Germany's government has passed a new strategy outlining the ways the leading EU state is planning to use blockchains.
Approved by Chancellor Angela Merkel’s cabinet on Wednesday, the strategy sets the government’s priorities in the blockchain space, such as the digital identity, securities and corporate finance. It also sets out that the state won't tolerate the threat to state money by stablecoins like the Facebook-led Libra.
The strategy came out as a result of the broad consultations with the industry, which started this spring and involved 158 experts and company representatives, who submitted a combined 6,261 responses. The approach embraces open-source software and the government as the ultimate arbiter of tech competition.
Germany will seriously explore the use of blockchains for digital identity, according to the strategy.
The government itself will launch a pilot project for a blockchain-based digital identity in the near future (though, no particular time frame was provided), aimed to study the tech's benefits in use cases like maintaining the records of civil status, document registration, passports and ID cards.
“It will examine whether these blockchain-based digital identities provide clear added value compared to existing solutions and whether they can be designed in such a way that they comply with legal data protection requirements,” the document says.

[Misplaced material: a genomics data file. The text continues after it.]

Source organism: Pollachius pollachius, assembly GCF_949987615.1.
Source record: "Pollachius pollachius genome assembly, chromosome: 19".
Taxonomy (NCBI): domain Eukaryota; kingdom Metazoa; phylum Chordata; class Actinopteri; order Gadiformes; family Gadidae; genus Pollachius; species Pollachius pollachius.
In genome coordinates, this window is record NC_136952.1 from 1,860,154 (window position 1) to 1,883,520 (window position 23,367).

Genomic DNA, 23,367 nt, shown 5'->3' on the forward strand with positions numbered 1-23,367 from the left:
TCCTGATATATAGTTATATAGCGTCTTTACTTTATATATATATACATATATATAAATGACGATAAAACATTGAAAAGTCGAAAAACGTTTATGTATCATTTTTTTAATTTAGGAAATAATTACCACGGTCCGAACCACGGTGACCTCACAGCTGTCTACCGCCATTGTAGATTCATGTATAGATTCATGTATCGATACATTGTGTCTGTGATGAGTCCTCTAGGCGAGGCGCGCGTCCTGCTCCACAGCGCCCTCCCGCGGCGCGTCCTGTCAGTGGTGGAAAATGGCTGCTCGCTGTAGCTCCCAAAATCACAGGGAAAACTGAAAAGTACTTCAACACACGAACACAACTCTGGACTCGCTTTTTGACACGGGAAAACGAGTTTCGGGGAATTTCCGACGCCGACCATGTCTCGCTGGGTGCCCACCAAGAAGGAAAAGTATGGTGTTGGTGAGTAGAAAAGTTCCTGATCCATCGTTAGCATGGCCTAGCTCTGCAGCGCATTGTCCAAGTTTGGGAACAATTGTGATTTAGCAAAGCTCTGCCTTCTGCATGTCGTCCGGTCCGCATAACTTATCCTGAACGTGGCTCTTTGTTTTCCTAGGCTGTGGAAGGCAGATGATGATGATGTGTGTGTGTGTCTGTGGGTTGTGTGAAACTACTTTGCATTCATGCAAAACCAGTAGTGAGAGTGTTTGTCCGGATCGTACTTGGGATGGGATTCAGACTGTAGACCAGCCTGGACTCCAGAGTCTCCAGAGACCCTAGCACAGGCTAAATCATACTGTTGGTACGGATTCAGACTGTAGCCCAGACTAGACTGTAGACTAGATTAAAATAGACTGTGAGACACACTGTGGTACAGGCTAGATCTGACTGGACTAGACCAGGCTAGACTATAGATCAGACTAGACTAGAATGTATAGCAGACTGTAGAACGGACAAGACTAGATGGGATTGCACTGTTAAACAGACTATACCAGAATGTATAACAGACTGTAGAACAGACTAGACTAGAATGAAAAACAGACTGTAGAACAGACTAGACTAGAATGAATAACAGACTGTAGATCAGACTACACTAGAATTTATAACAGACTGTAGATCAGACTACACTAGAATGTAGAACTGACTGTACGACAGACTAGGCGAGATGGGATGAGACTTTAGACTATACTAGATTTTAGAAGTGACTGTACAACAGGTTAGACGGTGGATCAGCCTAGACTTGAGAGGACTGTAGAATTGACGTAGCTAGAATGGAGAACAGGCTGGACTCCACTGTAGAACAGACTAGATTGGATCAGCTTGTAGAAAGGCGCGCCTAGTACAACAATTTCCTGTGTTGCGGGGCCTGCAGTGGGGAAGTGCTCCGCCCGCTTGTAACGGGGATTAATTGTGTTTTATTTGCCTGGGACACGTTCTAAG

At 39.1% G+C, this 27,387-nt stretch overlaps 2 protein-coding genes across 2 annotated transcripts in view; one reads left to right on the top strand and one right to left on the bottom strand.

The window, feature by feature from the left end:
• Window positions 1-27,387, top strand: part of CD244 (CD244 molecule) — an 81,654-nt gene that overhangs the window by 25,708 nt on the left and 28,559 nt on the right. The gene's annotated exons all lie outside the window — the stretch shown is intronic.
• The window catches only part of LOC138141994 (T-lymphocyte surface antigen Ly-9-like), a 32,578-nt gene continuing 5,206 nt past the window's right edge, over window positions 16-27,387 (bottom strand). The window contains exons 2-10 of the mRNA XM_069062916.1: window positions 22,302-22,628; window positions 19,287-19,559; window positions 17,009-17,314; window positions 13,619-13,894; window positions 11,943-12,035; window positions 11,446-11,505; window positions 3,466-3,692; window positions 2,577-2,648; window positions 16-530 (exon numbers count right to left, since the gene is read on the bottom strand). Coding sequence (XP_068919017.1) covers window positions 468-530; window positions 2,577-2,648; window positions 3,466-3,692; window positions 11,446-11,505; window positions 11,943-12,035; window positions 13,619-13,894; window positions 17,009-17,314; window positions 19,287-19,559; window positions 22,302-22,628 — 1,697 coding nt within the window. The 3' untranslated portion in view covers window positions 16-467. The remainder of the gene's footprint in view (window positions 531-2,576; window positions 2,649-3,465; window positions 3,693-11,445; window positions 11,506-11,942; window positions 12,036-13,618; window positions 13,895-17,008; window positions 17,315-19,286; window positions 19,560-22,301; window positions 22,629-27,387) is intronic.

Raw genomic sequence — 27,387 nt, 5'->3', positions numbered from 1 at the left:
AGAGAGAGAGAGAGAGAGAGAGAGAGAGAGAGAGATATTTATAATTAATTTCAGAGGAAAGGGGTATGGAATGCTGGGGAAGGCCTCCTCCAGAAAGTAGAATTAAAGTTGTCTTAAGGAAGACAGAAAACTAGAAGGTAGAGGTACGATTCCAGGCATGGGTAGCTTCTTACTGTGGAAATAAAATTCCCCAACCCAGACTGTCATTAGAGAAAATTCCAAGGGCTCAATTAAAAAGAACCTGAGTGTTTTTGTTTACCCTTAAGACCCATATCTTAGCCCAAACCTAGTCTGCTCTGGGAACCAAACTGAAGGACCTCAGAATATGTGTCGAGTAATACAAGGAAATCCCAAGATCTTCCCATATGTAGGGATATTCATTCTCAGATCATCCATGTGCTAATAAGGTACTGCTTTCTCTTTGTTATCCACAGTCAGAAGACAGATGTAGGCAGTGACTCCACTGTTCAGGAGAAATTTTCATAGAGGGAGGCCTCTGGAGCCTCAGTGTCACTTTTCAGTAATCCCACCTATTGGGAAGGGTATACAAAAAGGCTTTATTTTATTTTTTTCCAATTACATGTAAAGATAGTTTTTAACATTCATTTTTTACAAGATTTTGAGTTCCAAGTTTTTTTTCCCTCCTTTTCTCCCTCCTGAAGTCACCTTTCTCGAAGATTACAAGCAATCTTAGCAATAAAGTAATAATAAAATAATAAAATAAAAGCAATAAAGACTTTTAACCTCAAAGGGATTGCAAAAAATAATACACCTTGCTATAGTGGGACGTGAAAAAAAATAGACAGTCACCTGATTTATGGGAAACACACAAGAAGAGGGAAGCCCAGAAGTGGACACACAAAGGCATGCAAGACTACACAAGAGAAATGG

The consultations showed that the German public trusts the government primarily as the guardian of citizens' personal information. “It has also become clear that the state is seen as the central organizer or regulator of digital personal identities. The state is under an obligation to guarantee data protection and security in regulatory terms,” as per the document.
Enterprises have been working on blockchain identity solutions for years now, with a recent effort using bitcoin's ledger announced by Microsoft this spring.
However, none of the proposed solutions have yet achieved a dominating role on the market, so the German government aims to test the interoperability of the various systems and have them compete for the right to serve Germans, the strategy says.
Smart machines, smart contracts
The internet of things is another area of future exploration: Germany is planning to tender for research proposals on digital identification and verification for autonomous gadgets.
“In particular, blockchain technology, embedded SIM/embedded Universal Integrated Circuit Card, multi-factor authentication and other hardware and software procedures are to be considered,” the strategy reads.
The use of distributed ledgers and smart contracts for maintaining standards and certification is another planned area of study, with the technology to be applied in such a way so that an ordinary user can understand what’s going on.
The document explains:
In addition to that, according to the document, participants in the paper's consultations have called for such applications to be somehow controlled by the public and “certified by an official institution.”
To enhance the interoperability of the future tech solutions, the strategy encourages the use of open-source software. Moreover, “the Federal Government is committed to ensuring that application solutions for blockchain have interoperable and open interfaces for linking with other (blockchain) applications.”